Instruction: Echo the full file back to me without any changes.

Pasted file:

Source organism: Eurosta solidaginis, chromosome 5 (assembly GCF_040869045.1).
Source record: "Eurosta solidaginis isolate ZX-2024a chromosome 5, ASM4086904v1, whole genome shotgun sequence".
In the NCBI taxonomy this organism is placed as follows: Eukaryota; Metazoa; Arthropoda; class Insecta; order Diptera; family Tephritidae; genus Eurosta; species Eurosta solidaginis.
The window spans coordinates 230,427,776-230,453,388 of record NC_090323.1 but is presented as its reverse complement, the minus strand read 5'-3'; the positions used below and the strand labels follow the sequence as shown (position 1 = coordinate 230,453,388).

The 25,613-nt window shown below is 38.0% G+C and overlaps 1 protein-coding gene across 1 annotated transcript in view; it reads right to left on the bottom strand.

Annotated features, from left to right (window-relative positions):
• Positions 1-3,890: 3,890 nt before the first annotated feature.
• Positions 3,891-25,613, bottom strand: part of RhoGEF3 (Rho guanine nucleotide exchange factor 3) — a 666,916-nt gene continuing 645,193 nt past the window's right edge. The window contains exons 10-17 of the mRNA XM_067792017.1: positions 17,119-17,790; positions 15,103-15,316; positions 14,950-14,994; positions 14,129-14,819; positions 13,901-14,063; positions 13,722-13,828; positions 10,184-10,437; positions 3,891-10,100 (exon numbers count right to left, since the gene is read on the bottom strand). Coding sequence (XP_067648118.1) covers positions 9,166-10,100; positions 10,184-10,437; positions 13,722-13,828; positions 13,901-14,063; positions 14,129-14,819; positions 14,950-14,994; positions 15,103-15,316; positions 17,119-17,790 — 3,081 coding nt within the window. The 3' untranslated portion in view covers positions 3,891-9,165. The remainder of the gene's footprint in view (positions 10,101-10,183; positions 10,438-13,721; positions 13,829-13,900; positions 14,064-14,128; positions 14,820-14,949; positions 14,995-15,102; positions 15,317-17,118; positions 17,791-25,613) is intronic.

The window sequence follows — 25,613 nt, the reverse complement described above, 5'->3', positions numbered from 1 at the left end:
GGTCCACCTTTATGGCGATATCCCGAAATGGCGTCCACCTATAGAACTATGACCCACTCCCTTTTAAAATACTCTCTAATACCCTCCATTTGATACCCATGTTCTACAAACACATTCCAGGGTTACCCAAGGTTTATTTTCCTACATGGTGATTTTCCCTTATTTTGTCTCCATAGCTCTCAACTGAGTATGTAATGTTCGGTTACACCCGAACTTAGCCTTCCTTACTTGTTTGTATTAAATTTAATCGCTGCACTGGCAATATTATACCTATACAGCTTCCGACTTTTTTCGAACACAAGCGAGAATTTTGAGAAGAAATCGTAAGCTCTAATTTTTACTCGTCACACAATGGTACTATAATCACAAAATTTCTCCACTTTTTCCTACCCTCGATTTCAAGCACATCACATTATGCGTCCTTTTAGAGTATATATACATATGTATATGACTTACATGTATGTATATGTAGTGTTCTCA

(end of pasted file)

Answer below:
Source organism: Eurosta solidaginis, chromosome 5 (assembly GCF_040869045.1).
Source record: "Eurosta solidaginis isolate ZX-2024a chromosome 5, ASM4086904v1, whole genome shotgun sequence".
In the NCBI taxonomy this organism is placed as follows: Eukaryota; Metazoa; Arthropoda; class Insecta; order Diptera; family Tephritidae; genus Eurosta; species Eurosta solidaginis.
The window spans coordinates 230,427,776-230,453,388 of record NC_090323.1 but is presented as its reverse complement, the minus strand read 5'-3'; the positions used below and the strand labels follow the sequence as shown (position 1 = coordinate 230,453,388).

The 25,613-nt window shown below is 38.0% G+C and overlaps 1 protein-coding gene across 1 annotated transcript in view; it reads right to left on the bottom strand.

Annotated features, from left to right (window-relative positions):
• Positions 1-3,890: 3,890 nt before the first annotated feature.
• Positions 3,891-25,613, bottom strand: part of RhoGEF3 (Rho guanine nucleotide exchange factor 3) — a 666,916-nt gene continuing 645,193 nt past the window's right edge. The window contains exons 10-17 of the mRNA XM_067792017.1: positions 17,119-17,790; positions 15,103-15,316; positions 14,950-14,994; positions 14,129-14,819; positions 13,901-14,063; positions 13,722-13,828; positions 10,184-10,437; positions 3,891-10,100 (exon numbers count right to left, since the gene is read on the bottom strand). Coding sequence (XP_067648118.1) covers positions 9,166-10,100; positions 10,184-10,437; positions 13,722-13,828; positions 13,901-14,063; positions 14,129-14,819; positions 14,950-14,994; positions 15,103-15,316; positions 17,119-17,790 — 3,081 coding nt within the window. The 3' untranslated portion in view covers positions 3,891-9,165. The remainder of the gene's footprint in view (positions 10,101-10,183; positions 10,438-13,721; positions 13,829-13,900; positions 14,064-14,128; positions 14,820-14,949; positions 14,995-15,102; positions 15,317-17,118; positions 17,791-25,613) is intronic.

The window sequence follows — 25,613 nt, the reverse complement described above, 5'->3', positions numbered from 1 at the left end:
GGTCCACCTTTATGGCGATATCCCGAAATGGCGTCCACCTATAGAACTATGACCCACTCCCTTTTAAAATACTCTCTAATACCCTCCATTTGATACCCATGTTCTACAAACACATTCCAGGGTTACCCAAGGTTTATTTTCCTACATGGTGATTTTCCCTTATTTTGTCTCCATAGCTCTCAACTGAGTATGTAATGTTCGGTTACACCCGAACTTAGCCTTCCTTACTTGTTTGTATTAAATTTAATCGCTGCACTGGCAATATTATACCTATACAGCTTCCGACTTTTTTCGAACACAAGCGAGAATTTTGAGAAGAAATCGTAAGCTCTAATTTTTACTCGTCACACAATGGTACTATAATCACAAAATTTCTCCACTTTTTCCTACCCTCGATTTCAAGCACATCACATTATGCGTCCTTTTAGAGTATATATACATATGTATATGACTTACATGTATGTATATGTAGTGTTCTCA